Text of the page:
Colour is a compelling topic that plays an important role across many disciplines. Although most often taught within the milieu of art and design, colour and colour phenomena provide an ideal entryway into science. Understanding Colour is a full-year course offered at York University's Division of Natural Science in the Faculty of Science, and has been taught by the author for over 20 years. The course examines colour from multi-disciplinary perspectives, including history, physics, chemistry, biology, and astronomy, as well as art. With a hands-on ‘kitchen science’ approach, students explore various colour phenomena (including mixing coloured media) within the framework of the scientific method. The course has been highly successful at York University, receiving many positive yearly reviews from students who are always surprised at how colour turns up in their everyday lives. Teaching the science of colour within the ‘general education’ context is valuable – to help improve science literacy and develop critical thinking skills. It is also valuable for artists and designers, giving them a deep and comprehensive understanding of colour without daunting technical detail, and enhancing or augmenting their work in unexpected ways.
4. Seeing the Colours of Joondalup, presented by Paul Green-Armytage
This report will describe two related workshops conducted by Paul Green-Armytage and Sean Adamas for the City of Joondalup. (Joondalup is about 25 km north of the Perth CBD). Sean is working on hART –My Neighbourhood, a major installation for the Joondalup Festival (March 11 - April 2), that will feature the work of school children and community groups including the Colour Society. Participants at the workshops produced photographic collages and colour designs for inclusion in Sean’s installation. The first workshop – Walking, Looking, Seeing – was part of an on-going project of the Colour Society of Australia. We are developing awareness of ‘localness’ – appearances characteristic of a particular place – and especially how appearances change with weather conditions and at different times of day. The second workshop – Capturing the Colour Character of a Scene – was a development of an exercise presented at previous events in Perth and Boston, USA. The exercises in both workshops are prototypes for possible activities that could be suggested for schools as part of the Colour Literacy Project.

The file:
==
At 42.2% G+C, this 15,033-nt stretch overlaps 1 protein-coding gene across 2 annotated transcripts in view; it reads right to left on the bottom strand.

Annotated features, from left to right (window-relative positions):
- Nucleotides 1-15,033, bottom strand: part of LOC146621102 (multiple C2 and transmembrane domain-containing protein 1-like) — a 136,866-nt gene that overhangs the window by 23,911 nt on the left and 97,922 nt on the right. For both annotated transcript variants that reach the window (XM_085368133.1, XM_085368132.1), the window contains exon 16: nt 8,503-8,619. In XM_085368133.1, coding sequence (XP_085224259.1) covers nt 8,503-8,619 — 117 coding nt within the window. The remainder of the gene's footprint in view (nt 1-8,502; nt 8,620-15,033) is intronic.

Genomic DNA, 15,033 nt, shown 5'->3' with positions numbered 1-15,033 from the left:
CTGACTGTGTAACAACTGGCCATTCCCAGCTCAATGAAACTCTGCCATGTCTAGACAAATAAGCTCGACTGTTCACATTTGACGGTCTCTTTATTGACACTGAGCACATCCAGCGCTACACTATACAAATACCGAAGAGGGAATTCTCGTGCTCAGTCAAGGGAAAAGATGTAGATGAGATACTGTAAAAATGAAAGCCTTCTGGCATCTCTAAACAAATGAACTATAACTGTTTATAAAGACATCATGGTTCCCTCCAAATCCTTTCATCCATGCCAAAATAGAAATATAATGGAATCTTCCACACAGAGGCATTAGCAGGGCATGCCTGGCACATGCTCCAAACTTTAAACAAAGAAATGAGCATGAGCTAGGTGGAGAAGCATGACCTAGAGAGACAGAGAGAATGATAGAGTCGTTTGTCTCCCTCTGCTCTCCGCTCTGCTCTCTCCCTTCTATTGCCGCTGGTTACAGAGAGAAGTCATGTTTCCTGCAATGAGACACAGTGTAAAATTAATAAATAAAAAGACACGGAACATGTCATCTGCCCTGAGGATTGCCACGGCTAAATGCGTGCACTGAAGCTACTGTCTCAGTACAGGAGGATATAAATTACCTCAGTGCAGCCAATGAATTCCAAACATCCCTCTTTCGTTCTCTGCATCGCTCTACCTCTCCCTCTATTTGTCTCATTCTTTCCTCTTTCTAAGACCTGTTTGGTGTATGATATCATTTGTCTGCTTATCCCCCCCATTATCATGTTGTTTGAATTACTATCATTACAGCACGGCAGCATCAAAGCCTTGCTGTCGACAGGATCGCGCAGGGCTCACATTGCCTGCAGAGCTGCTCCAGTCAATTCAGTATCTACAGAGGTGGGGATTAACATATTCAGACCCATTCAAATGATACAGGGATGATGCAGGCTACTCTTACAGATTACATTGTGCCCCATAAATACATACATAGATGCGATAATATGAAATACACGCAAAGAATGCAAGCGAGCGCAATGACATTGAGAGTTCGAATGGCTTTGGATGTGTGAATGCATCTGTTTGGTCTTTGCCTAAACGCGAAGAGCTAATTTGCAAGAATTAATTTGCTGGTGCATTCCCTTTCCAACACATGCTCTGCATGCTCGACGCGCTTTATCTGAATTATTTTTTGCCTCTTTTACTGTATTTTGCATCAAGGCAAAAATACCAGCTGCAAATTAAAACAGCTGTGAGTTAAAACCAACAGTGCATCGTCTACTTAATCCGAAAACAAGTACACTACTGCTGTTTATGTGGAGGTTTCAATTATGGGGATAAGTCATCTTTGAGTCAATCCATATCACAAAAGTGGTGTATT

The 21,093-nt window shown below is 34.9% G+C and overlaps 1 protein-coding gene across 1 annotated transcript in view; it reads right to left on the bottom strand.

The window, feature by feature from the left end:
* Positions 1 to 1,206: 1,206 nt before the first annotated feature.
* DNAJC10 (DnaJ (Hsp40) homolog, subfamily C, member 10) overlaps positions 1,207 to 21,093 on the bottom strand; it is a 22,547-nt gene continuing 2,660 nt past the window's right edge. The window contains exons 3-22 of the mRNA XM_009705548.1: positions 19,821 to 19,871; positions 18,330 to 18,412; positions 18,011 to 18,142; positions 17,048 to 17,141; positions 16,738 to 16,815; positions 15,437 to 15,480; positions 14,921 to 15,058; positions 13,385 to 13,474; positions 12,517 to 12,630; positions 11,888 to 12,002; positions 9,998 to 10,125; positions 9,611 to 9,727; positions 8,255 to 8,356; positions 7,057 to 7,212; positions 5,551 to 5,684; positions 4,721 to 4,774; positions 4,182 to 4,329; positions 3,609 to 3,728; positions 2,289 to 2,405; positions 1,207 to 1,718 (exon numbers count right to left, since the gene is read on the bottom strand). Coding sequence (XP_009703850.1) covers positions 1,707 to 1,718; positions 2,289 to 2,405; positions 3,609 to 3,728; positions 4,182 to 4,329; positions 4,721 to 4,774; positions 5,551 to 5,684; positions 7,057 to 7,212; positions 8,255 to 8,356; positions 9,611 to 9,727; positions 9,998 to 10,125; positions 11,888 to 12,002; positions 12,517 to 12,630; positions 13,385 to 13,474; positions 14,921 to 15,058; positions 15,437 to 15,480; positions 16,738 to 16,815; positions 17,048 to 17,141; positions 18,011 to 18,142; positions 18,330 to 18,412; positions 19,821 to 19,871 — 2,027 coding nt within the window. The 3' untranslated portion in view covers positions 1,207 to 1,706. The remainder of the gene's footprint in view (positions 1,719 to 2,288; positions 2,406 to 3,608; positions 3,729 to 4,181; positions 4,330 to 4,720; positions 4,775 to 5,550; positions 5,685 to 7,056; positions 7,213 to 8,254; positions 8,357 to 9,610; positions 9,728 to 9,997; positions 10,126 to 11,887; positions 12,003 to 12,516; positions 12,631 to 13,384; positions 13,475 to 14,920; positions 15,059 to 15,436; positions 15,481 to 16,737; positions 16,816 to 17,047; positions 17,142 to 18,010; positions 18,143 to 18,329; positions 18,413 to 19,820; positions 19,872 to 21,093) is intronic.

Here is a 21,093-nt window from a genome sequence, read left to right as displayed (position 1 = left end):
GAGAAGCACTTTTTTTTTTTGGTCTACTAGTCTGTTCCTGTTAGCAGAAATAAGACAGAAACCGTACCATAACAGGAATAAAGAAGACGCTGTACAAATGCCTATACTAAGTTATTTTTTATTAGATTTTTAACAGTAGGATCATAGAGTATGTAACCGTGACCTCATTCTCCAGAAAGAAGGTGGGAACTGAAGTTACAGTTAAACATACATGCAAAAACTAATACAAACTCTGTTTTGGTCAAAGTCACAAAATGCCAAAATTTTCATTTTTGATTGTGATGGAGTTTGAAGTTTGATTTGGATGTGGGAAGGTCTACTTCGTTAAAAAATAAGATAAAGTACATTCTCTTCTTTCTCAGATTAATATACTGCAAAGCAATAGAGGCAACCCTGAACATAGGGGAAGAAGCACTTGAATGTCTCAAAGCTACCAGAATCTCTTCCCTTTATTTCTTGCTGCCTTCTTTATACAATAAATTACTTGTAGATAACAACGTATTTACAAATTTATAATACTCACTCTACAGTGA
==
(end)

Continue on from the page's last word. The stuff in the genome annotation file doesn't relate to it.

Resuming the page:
5. Implementing a Bottom-Up and Top-Down Approach; an Update on the Joint ISCC/AIC Colour Literacy Project, presented by Maggie Maggio and Luanne Stovall.
The Colour Literacy Project is an educational initiative of the Inter-Society Colour Council (ISCC) of the United States and the International Colour Association (AIC). Approved as a four-year joint project in January of 2020, the Colour Literacy Project is currently testing prototype resources for teaching 21st century color at both elementary schools and universities. As we hit the midpoint of the project, Maggie Maggio will report on the results of the first round of beta-testing with the teachers at St. Teresa’s Primary School in Manchester, England and Luanne Stovall will announce plans for a new Colour Literacy Forum, designed as an international platform that aligns university-level colour education with current design needs in the culture.
Robert Hirschler has been actively involved in all aspects of color theory, color science and color technology since 1966. Robert graduated at the Technical University of Budapest in chemical engineering/textile chemistry. In 1967 he presented his first paper on computerized color matching and has been involved in colorimetry and color science ever since. He has been involved in AIC activities for over 40 years. He is an active member of both ProCor (Brazil) and the Hungarian National Color Committee and a member of the AIC Executive Committee. Since 2010 he has been the Chair of the Study Group on Color Education. His current research interest is the teaching of the basics of color science to architects, artists and designers as explained in his recent article How much color science is not too much? published in the journal Color Research and Application.